Dactyl (poetry)  

From The Art and Popular Culture Encyclopedia

Jump to: navigation, search

Related e

Wikipedia
Wiktionary
Shop


Featured:

Kunstformen der Natur (1904) by Ernst Haeckel
Enlarge
Kunstformen der Natur (1904) by Ernst Haeckel

A dactyl (Gr. δάκτυλος dáktulos, “finger”) is a foot in meter in poetry. In quantitative verse, such as Greek or Latin, a dactyl is a long syllable followed by two short syllables, as determined by syllable weight. In accentual verse, such as English, it is a stressed syllable followed by two unstressed syllables—the opposite is the anapaest (two unstressed followed by a stressed syllable).

The word "poetry" is itself a dactyl, as pointed out in the New York Times Crossword Puzzle (Will Shortz, ed.) for May 31, 2006. A useful mnemonic for remembering this long-short-short pattern is to consider the relative lengths of the three bones of a human finger: beginning at the knuckle, it is one long bone followed by two shorter ones (hence the name "dactyl").

An example of dactylic meter is the first line of Henry Wadsworth Longfellow's poem Evangeline, which is in dactylic hexameter:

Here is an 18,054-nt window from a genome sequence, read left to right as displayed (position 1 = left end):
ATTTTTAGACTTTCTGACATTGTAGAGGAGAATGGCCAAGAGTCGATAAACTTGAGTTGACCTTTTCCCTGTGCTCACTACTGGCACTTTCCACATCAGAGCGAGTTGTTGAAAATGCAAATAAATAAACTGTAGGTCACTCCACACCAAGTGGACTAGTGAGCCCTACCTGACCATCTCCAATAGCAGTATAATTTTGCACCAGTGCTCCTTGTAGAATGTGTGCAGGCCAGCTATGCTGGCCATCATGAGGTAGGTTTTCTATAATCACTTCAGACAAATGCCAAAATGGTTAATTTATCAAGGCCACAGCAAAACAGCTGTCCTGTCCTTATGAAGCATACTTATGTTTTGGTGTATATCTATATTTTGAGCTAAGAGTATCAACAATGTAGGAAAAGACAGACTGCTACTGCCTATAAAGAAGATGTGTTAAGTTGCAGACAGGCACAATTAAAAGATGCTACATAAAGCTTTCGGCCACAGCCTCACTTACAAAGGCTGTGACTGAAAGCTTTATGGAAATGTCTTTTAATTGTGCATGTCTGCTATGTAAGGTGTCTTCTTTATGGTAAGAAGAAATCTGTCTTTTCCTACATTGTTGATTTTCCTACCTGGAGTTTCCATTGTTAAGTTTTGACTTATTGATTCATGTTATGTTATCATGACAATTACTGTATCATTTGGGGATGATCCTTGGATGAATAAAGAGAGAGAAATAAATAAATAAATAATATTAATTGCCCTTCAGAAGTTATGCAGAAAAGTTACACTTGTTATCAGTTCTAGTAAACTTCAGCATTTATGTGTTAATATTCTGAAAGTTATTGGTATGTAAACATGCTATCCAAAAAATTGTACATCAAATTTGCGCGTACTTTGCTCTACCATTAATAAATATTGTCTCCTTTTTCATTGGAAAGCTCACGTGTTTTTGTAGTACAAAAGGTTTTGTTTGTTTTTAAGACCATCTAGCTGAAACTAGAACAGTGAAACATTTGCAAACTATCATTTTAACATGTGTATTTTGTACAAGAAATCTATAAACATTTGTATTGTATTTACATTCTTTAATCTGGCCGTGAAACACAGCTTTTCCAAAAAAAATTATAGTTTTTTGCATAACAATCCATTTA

This is the / forest prim- / eval. The / murmuring / pines and the / hem locks,

The first five feet of the line are dactyls; the sixth a spondee.

Stephen Fry quotes Robert Browning's The Lost Leader as an example of the use of dactylic metre to great effect, creating verse with "great rhythmic dash and drive":

Just for a handful of silver he left us
Just for a riband to stick in his coat

The first three feet in both lines are dactyls.

Another example: the opening lines of Whitman's "Out of the Cradle Endlessly Rocking" (1859), his poem about the birth of his poetic voice:

Out of the cradle, endlessly rocking [a dactyl, followed by a trochee ('cradle'); then another dactyl followed by a trochee ('rocking']
Out of the mockingbird's throat, the musical shuttle [2 dactyls, then a trochee ('throat, the'); then another dactyl, followed by a trochee]
. . .

The dactyl "out of the..." becomes a pulse that rides through the entire poem, often generating the beginning of each new line, even though the poem as a whole, as is typical for Whitman, is extremely varied and "free" in its use of metrical feet.

Dactyls are the metrical foot of Greek elegiac poetry, which followed a line of dactylic hexameter with dactylic pentameter.



Unless indicated otherwise, the text in this article is either based on Wikipedia article "Dactyl (poetry)" or another language Wikipedia page thereof used under the terms of the GNU Free Documentation License; or on original research by Jahsonic and friends. See Art and Popular Culture's copyright notice.

Personal tools